Victoria Ford Smith’s Butt in Chair Mix.

As I say, NPR cultural critic Stephen Thompson’s “Thinkin’ Songs” was another inspiration; indeed, I incorporated nearly all of his selections into my (much longer) playlist.

Stephen Thompson’s Thinkin’ Songs

Depending on the sort of work you’re doing, you may also seek more uptempo music. For instance, I often find myself grading exams to the music of Raymond Scott — tunes you will know from their frequent use in classic Warner Brothers cartoons. (Carl Stalling, who scored the cartoons, loved to use Scott’s compositions.) Here’s a playlist featuring both Scott and a bit of Leroy Anderson — who, like Scott, enjoyed music that evoked an idea.

Raymond Scott and Leroy Anderson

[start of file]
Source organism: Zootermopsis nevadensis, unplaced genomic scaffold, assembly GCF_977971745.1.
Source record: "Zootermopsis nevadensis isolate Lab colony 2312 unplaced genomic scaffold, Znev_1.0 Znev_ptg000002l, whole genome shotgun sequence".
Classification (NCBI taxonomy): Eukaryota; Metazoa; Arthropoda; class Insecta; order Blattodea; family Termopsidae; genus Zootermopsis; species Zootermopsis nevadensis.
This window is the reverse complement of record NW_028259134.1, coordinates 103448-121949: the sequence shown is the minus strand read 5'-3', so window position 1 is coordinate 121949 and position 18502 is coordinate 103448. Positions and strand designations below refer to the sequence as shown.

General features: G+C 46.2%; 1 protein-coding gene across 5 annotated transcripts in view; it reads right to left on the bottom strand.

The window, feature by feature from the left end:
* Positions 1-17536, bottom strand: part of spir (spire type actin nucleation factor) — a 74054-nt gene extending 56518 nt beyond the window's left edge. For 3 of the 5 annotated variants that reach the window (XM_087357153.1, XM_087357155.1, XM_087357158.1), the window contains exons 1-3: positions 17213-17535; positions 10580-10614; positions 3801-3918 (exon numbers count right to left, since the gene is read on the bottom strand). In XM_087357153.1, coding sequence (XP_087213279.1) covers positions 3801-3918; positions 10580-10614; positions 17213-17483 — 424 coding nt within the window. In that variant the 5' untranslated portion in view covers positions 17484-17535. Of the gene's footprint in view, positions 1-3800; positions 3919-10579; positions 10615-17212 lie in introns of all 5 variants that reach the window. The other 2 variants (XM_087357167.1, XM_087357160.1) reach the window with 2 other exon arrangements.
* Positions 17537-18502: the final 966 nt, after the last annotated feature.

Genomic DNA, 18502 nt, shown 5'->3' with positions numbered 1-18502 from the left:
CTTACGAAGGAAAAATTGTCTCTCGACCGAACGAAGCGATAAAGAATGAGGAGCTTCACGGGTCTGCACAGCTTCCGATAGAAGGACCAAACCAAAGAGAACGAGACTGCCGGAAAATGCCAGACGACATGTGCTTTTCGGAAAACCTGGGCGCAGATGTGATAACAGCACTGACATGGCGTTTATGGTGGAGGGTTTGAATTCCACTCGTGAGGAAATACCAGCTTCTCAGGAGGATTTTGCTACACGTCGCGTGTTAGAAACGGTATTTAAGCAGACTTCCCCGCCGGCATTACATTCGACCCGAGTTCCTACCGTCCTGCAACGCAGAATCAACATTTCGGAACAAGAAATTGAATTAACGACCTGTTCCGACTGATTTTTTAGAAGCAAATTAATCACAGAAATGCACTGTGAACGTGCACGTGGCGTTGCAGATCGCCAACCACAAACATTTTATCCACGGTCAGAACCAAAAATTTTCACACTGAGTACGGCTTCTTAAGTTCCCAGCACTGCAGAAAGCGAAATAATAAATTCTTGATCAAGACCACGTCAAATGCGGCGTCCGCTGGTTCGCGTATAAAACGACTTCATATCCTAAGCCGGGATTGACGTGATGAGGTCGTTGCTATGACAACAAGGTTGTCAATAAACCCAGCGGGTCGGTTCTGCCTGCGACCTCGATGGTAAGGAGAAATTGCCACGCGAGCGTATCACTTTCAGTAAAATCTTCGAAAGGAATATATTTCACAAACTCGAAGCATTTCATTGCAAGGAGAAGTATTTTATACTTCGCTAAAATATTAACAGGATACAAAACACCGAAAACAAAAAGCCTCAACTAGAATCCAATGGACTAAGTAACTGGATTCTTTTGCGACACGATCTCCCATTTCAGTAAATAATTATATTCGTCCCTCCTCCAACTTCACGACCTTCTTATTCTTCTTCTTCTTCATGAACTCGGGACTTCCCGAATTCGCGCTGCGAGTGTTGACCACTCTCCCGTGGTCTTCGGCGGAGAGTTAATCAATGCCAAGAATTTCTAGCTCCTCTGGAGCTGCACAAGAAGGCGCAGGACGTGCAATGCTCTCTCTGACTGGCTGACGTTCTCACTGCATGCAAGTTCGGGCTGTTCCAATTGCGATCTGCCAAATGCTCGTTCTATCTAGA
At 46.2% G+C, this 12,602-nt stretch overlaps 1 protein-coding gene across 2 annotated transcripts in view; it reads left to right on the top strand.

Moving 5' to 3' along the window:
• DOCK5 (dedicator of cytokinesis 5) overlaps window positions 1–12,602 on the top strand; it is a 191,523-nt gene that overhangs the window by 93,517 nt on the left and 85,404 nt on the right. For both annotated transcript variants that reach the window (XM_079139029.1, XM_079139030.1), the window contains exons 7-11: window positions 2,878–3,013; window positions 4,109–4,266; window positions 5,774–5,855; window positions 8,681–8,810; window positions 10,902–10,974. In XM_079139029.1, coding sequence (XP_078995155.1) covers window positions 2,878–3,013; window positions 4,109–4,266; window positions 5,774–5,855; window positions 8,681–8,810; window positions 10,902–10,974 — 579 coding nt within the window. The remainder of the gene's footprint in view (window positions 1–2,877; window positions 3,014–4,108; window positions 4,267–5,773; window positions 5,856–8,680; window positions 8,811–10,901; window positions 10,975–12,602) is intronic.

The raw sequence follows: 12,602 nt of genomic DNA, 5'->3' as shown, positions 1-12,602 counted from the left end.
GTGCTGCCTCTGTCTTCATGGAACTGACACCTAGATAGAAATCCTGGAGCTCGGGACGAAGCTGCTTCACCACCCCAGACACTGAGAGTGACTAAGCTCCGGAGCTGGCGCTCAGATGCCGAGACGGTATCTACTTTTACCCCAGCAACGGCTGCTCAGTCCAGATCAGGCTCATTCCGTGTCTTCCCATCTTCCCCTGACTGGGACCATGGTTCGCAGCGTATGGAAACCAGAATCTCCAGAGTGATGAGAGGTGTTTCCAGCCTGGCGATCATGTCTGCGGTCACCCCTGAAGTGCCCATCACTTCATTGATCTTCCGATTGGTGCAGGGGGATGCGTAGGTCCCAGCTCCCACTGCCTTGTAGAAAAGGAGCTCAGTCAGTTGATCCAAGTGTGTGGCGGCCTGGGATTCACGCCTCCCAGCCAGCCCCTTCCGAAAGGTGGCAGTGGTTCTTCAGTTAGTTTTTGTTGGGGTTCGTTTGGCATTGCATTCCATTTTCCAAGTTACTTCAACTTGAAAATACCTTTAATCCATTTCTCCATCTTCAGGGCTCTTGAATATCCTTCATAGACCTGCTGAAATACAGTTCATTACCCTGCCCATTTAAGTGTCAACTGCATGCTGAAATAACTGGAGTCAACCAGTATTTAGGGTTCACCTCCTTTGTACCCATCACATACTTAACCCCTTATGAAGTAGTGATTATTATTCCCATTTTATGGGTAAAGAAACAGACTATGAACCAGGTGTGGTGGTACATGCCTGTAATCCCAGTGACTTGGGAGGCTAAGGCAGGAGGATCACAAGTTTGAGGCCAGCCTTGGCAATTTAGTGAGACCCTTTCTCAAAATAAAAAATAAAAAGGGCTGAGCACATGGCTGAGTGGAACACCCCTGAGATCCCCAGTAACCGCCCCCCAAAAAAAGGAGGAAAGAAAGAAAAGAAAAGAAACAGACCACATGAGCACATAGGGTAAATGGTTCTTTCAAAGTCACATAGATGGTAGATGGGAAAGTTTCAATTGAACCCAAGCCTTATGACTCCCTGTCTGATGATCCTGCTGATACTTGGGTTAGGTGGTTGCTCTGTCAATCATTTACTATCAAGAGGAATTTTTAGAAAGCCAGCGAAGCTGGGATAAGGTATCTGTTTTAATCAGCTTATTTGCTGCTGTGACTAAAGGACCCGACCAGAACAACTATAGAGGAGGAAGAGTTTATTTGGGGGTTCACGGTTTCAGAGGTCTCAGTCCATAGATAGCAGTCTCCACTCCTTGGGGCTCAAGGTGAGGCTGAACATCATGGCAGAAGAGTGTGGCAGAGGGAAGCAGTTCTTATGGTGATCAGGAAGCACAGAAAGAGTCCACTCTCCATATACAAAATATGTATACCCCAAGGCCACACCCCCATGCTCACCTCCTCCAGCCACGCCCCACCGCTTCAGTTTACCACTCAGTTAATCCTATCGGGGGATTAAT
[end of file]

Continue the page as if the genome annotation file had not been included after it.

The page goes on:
I am inclined to say that this Scott-Anderson playlist is less “music for concentration,” and more “music to sustain my energy through a stack of exams,” but in sustaining my energy it actually does help me focus. I couldn’t write to this music. But I can grade exams to it.

Fans of 1980s music might enjoy this mix of mostly uptempo instrumentals from that era. Some are songs you’ll know but absent their usual vocals. Others were released without lyrics.

1980s instrumentals

If you enjoy post-rock, I recommend the soundtrack to Gary Hustwit’s Helvetica (2007) — which I have assembled via the music named in the film’s credits. (No soundtrack was officially released.)

soundtrack to Gary Hustwit’s Helvetica (2007)

That’s all! May you be as productive as you need to be. And don’t forget to take a break, too!


Other recent music posts you may enjoy, including their length at the time of this posting (when I originally posted these playlists, about half were shorter):